Navigable Rivers and the Clean Water Act

Los Angeles River, courtesy of Wikimedia

The February 2nd edition of High Country News published a great story related to the Rapanos v. United States decision to declare that rivers without navigable status are not subject to the regulation of the Clean Water Act.  This U.S. Supreme Court decision was a hugely important one for those interested in the regulation of pollution in rivers and other U.S. waterbodies.

So what do I mean by navigable rivers? The Clean Water Act protects all waters of the United States from excessive pollution and destructive development for agriculture or urban uses.  Rapanos essentially removed those waters that were not deemed navigable—or unable to accommodate boat traffic—from protected status. In parts of the west that aren’t as blessed with free flowing surface water as the maritime PNW, this is a critical issue.  Desert washes and even tiny trickling streams (in our region) still provide innumerable benefits to their surrounding environment, but might not be navigable, except in cases of flooding.  Wetlands too are affected by the decision, though they often directly connect to rivers during flooding.  This is also frequently the case with most streams in the desert Southwest (my home turf).

The court case revolved around a Michigan shopping center developer named John Rapanos who filled in 50 acres of wetlands without a permit.  He was taken to court and found guilty of violating the Clean Water Act.  The fines were huge.  Rapanos appealed to the U.S. Supreme Court.  The Justice Antonin Scalia’s opinion took the U.S. Army Corps to task for “stretching the term [navigable] beyond parody.”  As a result of the split decision, the two federal agencies with the most power to regulate U.S. waters—the Environmental Protection Agency and the Army Corps—devised a highly technical process for determining the relationship between smaller tributaries (even dry ones) and the mainstem of a stream.  This is known as the “nexus test” (or showing a “significant nexus of relationships between a distant tributary and a receiving water body).  As a result, the agencies have to do a very difficult analysis that has left developers such as John Rapanos scratching their heads.  Rather than clarifying things, the Rapanos decision made the waters considerably murkier.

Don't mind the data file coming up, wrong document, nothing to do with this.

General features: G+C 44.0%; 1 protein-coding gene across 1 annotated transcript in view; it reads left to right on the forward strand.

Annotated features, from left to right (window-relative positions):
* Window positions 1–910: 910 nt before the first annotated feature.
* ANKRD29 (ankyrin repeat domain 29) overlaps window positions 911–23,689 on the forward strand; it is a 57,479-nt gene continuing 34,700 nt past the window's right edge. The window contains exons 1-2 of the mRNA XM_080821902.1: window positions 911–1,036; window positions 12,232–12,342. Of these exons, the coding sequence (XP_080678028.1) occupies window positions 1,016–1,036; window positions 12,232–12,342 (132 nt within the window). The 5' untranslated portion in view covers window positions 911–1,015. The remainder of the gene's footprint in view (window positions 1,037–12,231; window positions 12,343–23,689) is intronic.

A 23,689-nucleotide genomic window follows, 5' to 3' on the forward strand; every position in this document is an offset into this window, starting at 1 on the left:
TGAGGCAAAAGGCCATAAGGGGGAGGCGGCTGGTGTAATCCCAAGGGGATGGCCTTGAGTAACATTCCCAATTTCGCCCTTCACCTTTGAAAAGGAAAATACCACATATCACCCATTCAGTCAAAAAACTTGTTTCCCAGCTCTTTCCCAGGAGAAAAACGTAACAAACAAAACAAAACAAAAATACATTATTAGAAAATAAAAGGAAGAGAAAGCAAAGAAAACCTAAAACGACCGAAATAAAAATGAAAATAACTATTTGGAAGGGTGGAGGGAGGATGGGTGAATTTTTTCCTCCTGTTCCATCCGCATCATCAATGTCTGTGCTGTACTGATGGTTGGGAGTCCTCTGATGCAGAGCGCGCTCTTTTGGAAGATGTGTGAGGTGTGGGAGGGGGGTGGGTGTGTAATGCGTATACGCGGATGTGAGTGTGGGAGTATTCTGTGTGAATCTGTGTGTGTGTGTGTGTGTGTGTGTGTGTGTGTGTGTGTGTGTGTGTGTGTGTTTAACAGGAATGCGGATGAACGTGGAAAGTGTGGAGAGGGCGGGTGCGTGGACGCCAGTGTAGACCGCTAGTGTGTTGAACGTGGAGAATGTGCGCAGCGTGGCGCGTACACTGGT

Once the Rapanos decision became case law, however, the Army Corps was able to remove many streams from protection, meaning that developers could build in the channel itself, and upland pollution sources that affected it would not be governed by the same legal tools as those provided by the Clean Water Act. The EPA too dropped many cases of Clean Water Act violations it had been pursuing because they could not prove a “nexus.”

One Army Corps biologist, Heather Wylie, joined a group of kayakers and canoeists to travel down the largely concrete Los Angeles River in Southern California after it too had been declared non-navigable by her agency.  Their journey was meant to highlight that “navigable” was a more flexible category than the feds had applied to the LA or other major streams in the arid West. For that act, Wylie was suspended and then laid off.  She has since become a symbol to environmental and property rights activists alike.  The story of this relatively obscure court decision and its repercussions for both sides of the debate is worth a read. You can view it by clicking here.  Heather’s story also appears in a short YouTube video titled “Heather and Goliath”.   Below are some other links to the Clean Water Act and the Rapanos decision:

The actual U.S. Supreme Court decision:

National Public Radio story:

Understanding the Clean Water Act (River Network):

U.S. EPA Clean Water Act website:


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